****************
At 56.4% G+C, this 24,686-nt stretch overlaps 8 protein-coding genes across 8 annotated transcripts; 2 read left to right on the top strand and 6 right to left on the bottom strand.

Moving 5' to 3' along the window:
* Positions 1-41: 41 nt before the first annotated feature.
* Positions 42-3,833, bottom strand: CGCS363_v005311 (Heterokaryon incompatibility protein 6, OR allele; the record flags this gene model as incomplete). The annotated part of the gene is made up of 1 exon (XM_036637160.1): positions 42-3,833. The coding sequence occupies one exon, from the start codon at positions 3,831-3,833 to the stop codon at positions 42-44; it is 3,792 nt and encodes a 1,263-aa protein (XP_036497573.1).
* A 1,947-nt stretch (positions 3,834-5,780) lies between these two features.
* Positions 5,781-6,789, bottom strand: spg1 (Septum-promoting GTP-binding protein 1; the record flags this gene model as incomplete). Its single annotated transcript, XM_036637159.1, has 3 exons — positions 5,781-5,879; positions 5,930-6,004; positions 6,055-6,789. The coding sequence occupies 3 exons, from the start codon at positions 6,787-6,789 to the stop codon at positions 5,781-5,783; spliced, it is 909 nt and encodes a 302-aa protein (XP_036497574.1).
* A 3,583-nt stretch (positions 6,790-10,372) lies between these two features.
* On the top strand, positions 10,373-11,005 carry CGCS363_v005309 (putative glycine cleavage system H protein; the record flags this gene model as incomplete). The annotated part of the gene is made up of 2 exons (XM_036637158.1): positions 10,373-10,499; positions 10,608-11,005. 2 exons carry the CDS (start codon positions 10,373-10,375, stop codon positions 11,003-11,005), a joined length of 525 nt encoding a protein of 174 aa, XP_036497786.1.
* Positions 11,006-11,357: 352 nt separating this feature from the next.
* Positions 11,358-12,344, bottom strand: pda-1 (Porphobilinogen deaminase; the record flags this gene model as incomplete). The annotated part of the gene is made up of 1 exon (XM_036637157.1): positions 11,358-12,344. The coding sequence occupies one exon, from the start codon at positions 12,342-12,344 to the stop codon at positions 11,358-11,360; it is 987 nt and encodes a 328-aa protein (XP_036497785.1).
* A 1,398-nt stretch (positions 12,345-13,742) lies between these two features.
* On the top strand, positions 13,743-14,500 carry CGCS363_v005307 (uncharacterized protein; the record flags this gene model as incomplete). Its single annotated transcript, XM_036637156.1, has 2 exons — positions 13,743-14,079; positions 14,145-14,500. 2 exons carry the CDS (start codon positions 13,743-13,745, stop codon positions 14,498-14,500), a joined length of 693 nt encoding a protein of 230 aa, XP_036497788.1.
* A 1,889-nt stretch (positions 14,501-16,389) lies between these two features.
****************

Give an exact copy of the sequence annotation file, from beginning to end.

At 56.4% G+C, this 24,686-nt stretch overlaps 8 protein-coding genes across 8 annotated transcripts; 2 read left to right on the top strand and 6 right to left on the bottom strand.

Moving 5' to 3' along the window:
* Positions 1-41: 41 nt before the first annotated feature.
* Positions 42-3,833, bottom strand: CGCS363_v005311 (Heterokaryon incompatibility protein 6, OR allele; the record flags this gene model as incomplete). The annotated part of the gene is made up of 1 exon (XM_036637160.1): positions 42-3,833. The coding sequence occupies one exon, from the start codon at positions 3,831-3,833 to the stop codon at positions 42-44; it is 3,792 nt and encodes a 1,263-aa protein (XP_036497573.1).
* A 1,947-nt stretch (positions 3,834-5,780) lies between these two features.
* Positions 5,781-6,789, bottom strand: spg1 (Septum-promoting GTP-binding protein 1; the record flags this gene model as incomplete). Its single annotated transcript, XM_036637159.1, has 3 exons — positions 5,781-5,879; positions 5,930-6,004; positions 6,055-6,789. The coding sequence occupies 3 exons, from the start codon at positions 6,787-6,789 to the stop codon at positions 5,781-5,783; spliced, it is 909 nt and encodes a 302-aa protein (XP_036497574.1).
* A 3,583-nt stretch (positions 6,790-10,372) lies between these two features.
* On the top strand, positions 10,373-11,005 carry CGCS363_v005309 (putative glycine cleavage system H protein; the record flags this gene model as incomplete). The annotated part of the gene is made up of 2 exons (XM_036637158.1): positions 10,373-10,499; positions 10,608-11,005. 2 exons carry the CDS (start codon positions 10,373-10,375, stop codon positions 11,003-11,005), a joined length of 525 nt encoding a protein of 174 aa, XP_036497786.1.
* Positions 11,006-11,357: 352 nt separating this feature from the next.
* Positions 11,358-12,344, bottom strand: pda-1 (Porphobilinogen deaminase; the record flags this gene model as incomplete). The annotated part of the gene is made up of 1 exon (XM_036637157.1): positions 11,358-12,344. The coding sequence occupies one exon, from the start codon at positions 12,342-12,344 to the stop codon at positions 11,358-11,360; it is 987 nt and encodes a 328-aa protein (XP_036497785.1).
* A 1,398-nt stretch (positions 12,345-13,742) lies between these two features.
* On the top strand, positions 13,743-14,500 carry CGCS363_v005307 (uncharacterized protein; the record flags this gene model as incomplete). Its single annotated transcript, XM_036637156.1, has 2 exons — positions 13,743-14,079; positions 14,145-14,500. 2 exons carry the CDS (start codon positions 13,743-13,745, stop codon positions 14,498-14,500), a joined length of 693 nt encoding a protein of 230 aa, XP_036497788.1.
* A 1,889-nt stretch (positions 14,501-16,389) lies between these two features.